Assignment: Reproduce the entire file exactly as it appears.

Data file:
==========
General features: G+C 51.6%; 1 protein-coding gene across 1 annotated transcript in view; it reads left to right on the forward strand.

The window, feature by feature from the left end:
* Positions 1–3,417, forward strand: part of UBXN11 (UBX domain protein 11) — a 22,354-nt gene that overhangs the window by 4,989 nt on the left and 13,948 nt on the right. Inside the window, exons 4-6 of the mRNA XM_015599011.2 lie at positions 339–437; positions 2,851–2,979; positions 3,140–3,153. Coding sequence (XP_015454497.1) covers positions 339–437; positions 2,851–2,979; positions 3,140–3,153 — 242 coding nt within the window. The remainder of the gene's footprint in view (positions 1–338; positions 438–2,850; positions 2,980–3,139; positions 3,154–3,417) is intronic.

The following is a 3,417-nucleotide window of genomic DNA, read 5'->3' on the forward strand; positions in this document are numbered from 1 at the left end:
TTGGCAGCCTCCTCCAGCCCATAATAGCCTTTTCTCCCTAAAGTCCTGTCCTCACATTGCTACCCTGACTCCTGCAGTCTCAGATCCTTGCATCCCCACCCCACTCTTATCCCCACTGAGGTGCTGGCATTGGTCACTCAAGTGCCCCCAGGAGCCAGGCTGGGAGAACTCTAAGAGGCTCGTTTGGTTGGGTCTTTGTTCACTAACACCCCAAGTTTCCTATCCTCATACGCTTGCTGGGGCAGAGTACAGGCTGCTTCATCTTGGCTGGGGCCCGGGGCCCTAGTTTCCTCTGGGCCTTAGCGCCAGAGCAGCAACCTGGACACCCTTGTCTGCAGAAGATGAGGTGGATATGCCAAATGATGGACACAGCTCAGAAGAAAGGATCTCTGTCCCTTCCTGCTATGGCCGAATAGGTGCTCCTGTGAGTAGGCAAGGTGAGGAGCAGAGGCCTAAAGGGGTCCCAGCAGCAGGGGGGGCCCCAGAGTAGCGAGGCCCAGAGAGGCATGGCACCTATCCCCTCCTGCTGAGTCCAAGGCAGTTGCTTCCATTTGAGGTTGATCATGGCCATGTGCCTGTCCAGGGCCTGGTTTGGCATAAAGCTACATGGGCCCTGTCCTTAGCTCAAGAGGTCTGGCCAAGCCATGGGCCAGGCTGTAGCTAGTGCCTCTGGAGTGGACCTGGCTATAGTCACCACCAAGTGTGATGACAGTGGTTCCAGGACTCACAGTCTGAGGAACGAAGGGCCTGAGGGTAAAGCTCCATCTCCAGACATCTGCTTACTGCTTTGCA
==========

General features: G+C 51.6%; 1 protein-coding gene across 1 annotated transcript in view; it reads left to right on the forward strand.

The window, feature by feature from the left end:
* Positions 1–3,417, forward strand: part of UBXN11 (UBX domain protein 11) — a 22,354-nt gene that overhangs the window by 4,989 nt on the left and 13,948 nt on the right. Inside the window, exons 4-6 of the mRNA XM_015599011.2 lie at positions 339–437; positions 2,851–2,979; positions 3,140–3,153. Coding sequence (XP_015454497.1) covers positions 339–437; positions 2,851–2,979; positions 3,140–3,153 — 242 coding nt within the window. The remainder of the gene's footprint in view (positions 1–338; positions 438–2,850; positions 2,980–3,139; positions 3,154–3,417) is intronic.

The following is a 3,417-nucleotide window of genomic DNA, read 5'->3' on the forward strand; positions in this document are numbered from 1 at the left end:
TTGGCAGCCTCCTCCAGCCCATAATAGCCTTTTCTCCCTAAAGTCCTGTCCTCACATTGCTACCCTGACTCCTGCAGTCTCAGATCCTTGCATCCCCACCCCACTCTTATCCCCACTGAGGTGCTGGCATTGGTCACTCAAGTGCCCCCAGGAGCCAGGCTGGGAGAACTCTAAGAGGCTCGTTTGGTTGGGTCTTTGTTCACTAACACCCCAAGTTTCCTATCCTCATACGCTTGCTGGGGCAGAGTACAGGCTGCTTCATCTTGGCTGGGGCCCGGGGCCCTAGTTTCCTCTGGGCCTTAGCGCCAGAGCAGCAACCTGGACACCCTTGTCTGCAGAAGATGAGGTGGATATGCCAAATGATGGACACAGCTCAGAAGAAAGGATCTCTGTCCCTTCCTGCTATGGCCGAATAGGTGCTCCTGTGAGTAGGCAAGGTGAGGAGCAGAGGCCTAAAGGGGTCCCAGCAGCAGGGGGGGCCCCAGAGTAGCGAGGCCCAGAGAGGCATGGCACCTATCCCCTCCTGCTGAGTCCAAGGCAGTTGCTTCCATTTGAGGTTGATCATGGCCATGTGCCTGTCCAGGGCCTGGTTTGGCATAAAGCTACATGGGCCCTGTCCTTAGCTCAAGAGGTCTGGCCAAGCCATGGGCCAGGCTGTAGCTAGTGCCTCTGGAGTGGACCTGGCTATAGTCACCACCAAGTGTGATGACAGTGGTTCCAGGACTCACAGTCTGAGGAACGAAGGGCCTGAGGGTAAAGCTCCATCTCCAGACATCTGCTTACTGCTTTGCA